Prime Minister Benjamin Netanyahu attended a session of the State Control Committee at the Knesset, and held up a picture of a map of the world to show that Israel is not isolated, and in fact is building and strengthening relations with countries all around the world.Photo of the Day
Posts Tagged ‘Netanyahu’
Education Minister and Habayit Hayehudi Chairman Naftali Bennett on Tuesday morning tweeted a response to the statement by Prime Minster Benjamin Netanyahu Monday night, that the security cabinet discussed the Gaza terror tunnels before the 2014 Protective Edge Operation. Bennett said Netanyahu should accept responsibility for the ramifications of his decisions, not try to conceal them.
“Any company commander in the army learns his lessons at the end of an exercise, to avoid making future mistakes, and what’s true for an infantry company is doubly true for the political and security leadership of the State of Israel,” Bennett tweeted. “In preparation for the next war, we must learn from the mistakes of the past and not deny them. Drawing real lessons is a sign of strength and self-confidence. He who does not learn from the mistakes of the past is doomed to repeat them,” Bennett concluded.
Netanyahu has been saying in closed sessions that the IDF had been seeking operational solutions to the terror tunnels since 2013, and the security apparatus had dealt with it numerous times. The PM was responding to the harsh attacks on his administration’s conduct of the 2014 Gaza War.
On Sunday, 32 bereaved families of fallen IDF soldiers in Gaza demanded in a letter to Prime Minister Netanyahu and Defense Minister Liberman that a state commission headed by a judge investigate the government’s decision-making process throughout the war.
Bennett stood out during the war weeks as the most stubborn advocate of sending the IDF in to demolish the Hamas terror tunnels, and was behind the popular notion that the Netanyahu security cabinet was unaware of the tunnel threat. But Walla, which in recent years has emerged as Netanyahu’s other favorite media outlet, reported on Tuesday that the cabinet held at least eight debates on the tunnels, and hosted 20 professional discussions with IDF and Intelligence officials to examine ways to locate and demolish the tunnels.JNi.Media
Donald Trump’s website mentions only two foreign countries by name: in its Positions section it deals with “Reforming The US-China Trade Relationship To Make America Great Again,” and in its Issues section, which is a series of videos with the candidate spending about a minute speaking forcefully on the issues, the one country that’s mentioned as an “issue” is, you guessed, Israel.
Should Israelis and US Jews be concerned that the Jewish State is so clearly a burning issue for Trump? Not if you believe the opening, where Trump straightens his gaze at the camera and declares, “I love Israel, I’m very pro-Israel.” He hasn’t said it about any other country in quite this total fashion.
But what to Trump is the Israel issue begins and ends with what he considered, back in March, when he shot this video, a challenge to his skills as negotiator. You can be a Trump supporter and still be perplexed by the amount of personal prestige the candidate has invested in being that one American president who finally brought peace to “Israel and the Palestinians.”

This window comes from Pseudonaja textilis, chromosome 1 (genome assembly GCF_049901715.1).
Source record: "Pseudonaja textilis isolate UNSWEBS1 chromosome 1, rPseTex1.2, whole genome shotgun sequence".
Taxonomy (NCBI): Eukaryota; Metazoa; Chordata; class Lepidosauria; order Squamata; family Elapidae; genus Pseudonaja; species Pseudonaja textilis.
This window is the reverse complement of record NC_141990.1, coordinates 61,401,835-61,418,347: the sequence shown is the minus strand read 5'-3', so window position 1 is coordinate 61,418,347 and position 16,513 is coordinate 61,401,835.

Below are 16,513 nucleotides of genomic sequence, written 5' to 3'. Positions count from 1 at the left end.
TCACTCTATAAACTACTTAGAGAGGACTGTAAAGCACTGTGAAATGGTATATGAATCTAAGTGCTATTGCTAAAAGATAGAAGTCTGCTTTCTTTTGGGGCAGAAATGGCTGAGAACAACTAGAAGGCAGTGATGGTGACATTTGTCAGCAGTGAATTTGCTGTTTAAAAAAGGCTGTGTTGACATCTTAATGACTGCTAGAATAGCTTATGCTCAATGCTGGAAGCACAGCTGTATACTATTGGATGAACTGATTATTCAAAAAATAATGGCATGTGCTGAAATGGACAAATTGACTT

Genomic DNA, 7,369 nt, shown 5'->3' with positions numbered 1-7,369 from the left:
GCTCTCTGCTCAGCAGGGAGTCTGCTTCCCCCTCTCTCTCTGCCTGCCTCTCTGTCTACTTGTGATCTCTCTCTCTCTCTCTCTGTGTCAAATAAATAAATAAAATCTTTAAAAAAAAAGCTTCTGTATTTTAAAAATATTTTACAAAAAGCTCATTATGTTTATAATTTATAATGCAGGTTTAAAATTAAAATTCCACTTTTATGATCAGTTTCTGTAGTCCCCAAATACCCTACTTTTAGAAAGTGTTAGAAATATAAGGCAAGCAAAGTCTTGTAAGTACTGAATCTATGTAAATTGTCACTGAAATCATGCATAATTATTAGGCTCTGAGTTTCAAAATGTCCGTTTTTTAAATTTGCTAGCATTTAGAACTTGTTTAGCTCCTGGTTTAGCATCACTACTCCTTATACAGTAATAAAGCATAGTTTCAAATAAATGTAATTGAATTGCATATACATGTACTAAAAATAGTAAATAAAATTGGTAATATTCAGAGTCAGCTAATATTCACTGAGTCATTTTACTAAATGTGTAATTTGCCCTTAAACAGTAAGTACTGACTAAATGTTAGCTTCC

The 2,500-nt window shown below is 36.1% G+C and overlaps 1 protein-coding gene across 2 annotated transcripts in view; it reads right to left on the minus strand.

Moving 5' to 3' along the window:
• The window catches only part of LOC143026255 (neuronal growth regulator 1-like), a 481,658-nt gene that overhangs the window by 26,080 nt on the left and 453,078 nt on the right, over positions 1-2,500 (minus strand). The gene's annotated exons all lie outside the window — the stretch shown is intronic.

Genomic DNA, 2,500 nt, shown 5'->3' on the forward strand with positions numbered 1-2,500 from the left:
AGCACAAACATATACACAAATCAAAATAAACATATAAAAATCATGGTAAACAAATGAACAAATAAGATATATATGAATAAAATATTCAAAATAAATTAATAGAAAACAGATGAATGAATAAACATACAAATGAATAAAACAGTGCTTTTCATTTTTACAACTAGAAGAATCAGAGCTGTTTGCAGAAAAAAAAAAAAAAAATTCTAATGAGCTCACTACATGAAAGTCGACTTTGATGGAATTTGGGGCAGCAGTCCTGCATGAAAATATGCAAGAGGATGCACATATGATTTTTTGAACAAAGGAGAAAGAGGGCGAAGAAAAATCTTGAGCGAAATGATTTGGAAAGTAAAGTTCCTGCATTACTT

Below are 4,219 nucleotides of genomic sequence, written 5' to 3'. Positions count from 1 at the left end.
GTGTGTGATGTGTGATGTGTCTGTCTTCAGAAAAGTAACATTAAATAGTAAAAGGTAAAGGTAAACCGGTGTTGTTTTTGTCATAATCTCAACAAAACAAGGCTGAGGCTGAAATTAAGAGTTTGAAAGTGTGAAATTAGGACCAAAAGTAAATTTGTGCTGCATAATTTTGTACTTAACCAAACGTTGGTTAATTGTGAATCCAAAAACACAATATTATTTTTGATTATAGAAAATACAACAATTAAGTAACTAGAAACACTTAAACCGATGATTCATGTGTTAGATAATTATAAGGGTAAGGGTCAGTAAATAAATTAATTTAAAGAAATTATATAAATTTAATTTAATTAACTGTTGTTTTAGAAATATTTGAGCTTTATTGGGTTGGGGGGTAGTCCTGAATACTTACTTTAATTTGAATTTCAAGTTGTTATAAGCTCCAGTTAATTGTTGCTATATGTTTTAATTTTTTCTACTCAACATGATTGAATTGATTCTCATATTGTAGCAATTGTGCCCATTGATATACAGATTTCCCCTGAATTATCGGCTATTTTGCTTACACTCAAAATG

“Trump is plainly the best bet for the Jews,” Seth Lipsky wrote in the NY Post Wednesday, citing neoconservative Norman Podhoretz, who berated Hillary for the 2012 rejection by the Democratic convention of restoring both God and Jerusalem to the DNC platform.
True enough, but Trump was booed at his AIPAC appearance last December when he, too, refused to commit to moving the US embassy to Jerusalem.
“Trump’s also the candidate siding with religious Americans whose rights are in jeopardy from the proliferating series of laws and court rulings in which religious persons are being asked to bow to a liberalism hostile to religious law,” Lipsky argued.
But religious Jews are not under attack by the liberal government anywhere in America: unlike in Europe, Jewish rituals are not under attack anywhere, with the possible exception of the Bay area; why even the latest NYC policy on oral suction in circumcision is restricted to educational pamphlets, rather than court orders.
The problem with Trump regarding Israeli communities in Judea and Samaria (and, possibly, eastern Jerusalem) is the candidate’s eagerness to make a difference in the age old Israeli-Arab conflict.
Here is what Trump said on tape in March, which the campaign has chosen to keep up there as one of his key concerns:
“I would love to see a deal be made between Israel and the Palestinians. It’s probably the hardest negotiation there is. Great negotiators have tried and they failed. It’s just so deep seated, the hatred, the level of distrust.
“But I’m going to give it an awfully good shot. I want to remain as neutral as possible, because if you’re not somewhat neutral the other side is never going to do it.
“But just remember, Israel, I love you, we’re gonna’ see if we can get something done, it has to be done for both sides, it cannot continue to be the way it is. Let’s see what we can negotiate, let’s see if it can be done.”
Does the last paragraph strike you as something you might tell your child before taking him for his booster shots? It’ll hurt, for sure, but remember, Daddy loves you very much and when the doctor is done poking you Daddy will buy you an ice cream cone.
There’s no doubt that presumptive Democratic candidate Hillary Clinton is easily as worrisome when it comes to Israel. She is surrounded by anti-Israel advisors, one of whom is a radical Muslim. It is a tough call to make — which Roman emperor will bring more trouble to tiny little Judea: Hillary, who might end up just talking the talk but avoid the actual walk; or Trump, who might just, God forbid, decide to test his skills — and then what would Israel do when the Arabs agree to some of his proposals and a victorious Trump turns to Netanyahu and says, Brother, I got you a great deal, just hand over control of eastern Jerusalem and take the Jews out of the “territories.”
We welcome a civilized discussion of the concerns raised in this article.